Here's another Winchester that advanced collectors are sure to have their eyes on. Being a 66, it already receives its fair share, but being a rare, first year production is a prized possession for any collection.  One of the features that makes these early models so easy to spot is what is called the flat gate, resulting in what is known as a "flat side" carbine.  They are also called flat sides because the receiver is flat where it meets the wood of the forearm.  Receivers of later models flared out slightly before meeting the wood.

Looking at the loading gate in the previous three examples, one notices a certain contour added to the cover of the loading gate to ease loading the gun at the breech.  Early models did not have that contour; instead, the gate was flat.  Early models also often possess other early traits, many of which were carry overs from the Henry rifle that disappeared in the subsequent models of the 1866 (there are four models total).  Besides the flat gate, this SRC also has the early traits of: Henry and King patent dates on the barrel, a two screw upper tang, and a Henry style rear receiver profile, known as the "Henry drop." This term refers to the rounded downward curve of the top of the receiver as it proceeds to the wrist.  As Henrys turned into Winchesters and subsequent Winchesters became more refined, that drop and the adjacent angular transition into the straight grip grew more streamlined and less defined.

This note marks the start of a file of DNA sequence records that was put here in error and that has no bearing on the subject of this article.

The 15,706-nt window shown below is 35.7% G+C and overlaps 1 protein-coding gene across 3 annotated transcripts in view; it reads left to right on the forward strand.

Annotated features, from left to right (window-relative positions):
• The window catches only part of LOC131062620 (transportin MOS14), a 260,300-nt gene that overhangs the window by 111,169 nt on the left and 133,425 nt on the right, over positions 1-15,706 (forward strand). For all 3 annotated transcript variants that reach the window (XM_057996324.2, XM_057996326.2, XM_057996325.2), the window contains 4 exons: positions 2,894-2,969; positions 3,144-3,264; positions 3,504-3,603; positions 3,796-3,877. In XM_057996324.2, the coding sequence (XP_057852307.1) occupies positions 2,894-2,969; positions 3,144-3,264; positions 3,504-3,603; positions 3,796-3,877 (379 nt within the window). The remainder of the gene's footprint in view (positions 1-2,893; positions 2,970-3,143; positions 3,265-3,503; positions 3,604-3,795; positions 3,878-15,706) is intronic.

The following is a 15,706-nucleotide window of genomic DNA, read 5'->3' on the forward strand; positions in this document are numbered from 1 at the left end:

Making this flat side even more desirable is the fact that it is all original. These guns were "working guns" that saw lots of hard use.  To find one at all, let alone in this condition is an impressive feat and a fantastic addition to any collection.

Attractive Panel Scene Engraved Winchester Model 1866 Carbine

Gorgeous wood and some well executed panel scenes make this a 1866 a 150-year old piece of eye candy.  The gun was manufactured in 1871 and the custom engraving was performed in the mid-20th century.  Even though the gun is not in its original form, its tastefully and professionally performed embellishments should earn this gun 5-figures at auction.  The entire left side of the receiver has been transformed into a single, bordered panel scene of a horse-borne hunter culling a buffalo from a herd fleeing across the plains with towering pines, majestic mountains, and a swirling sky providing the backdrop. The right side of the receiver breaks down into several framed scenes or subjects, which is a far more common style to see on even the finest of engraved firearms.  The scene to the rear of the loading gate is a frontiersman firing at a bear that is nearly upon him, which is bordered by Ulrich-style scroll work.  A small oval forward of the loading gate features the framed head of a bison. The receiver and buttplate are also gold plated. While some post-factory work has taken place on the gun, the barrel, magazine, barrel bands, hammer, lever, and trigger all still bear the original blue and casehardened finish, making for a very attractive gun with tangible links to its original configuration.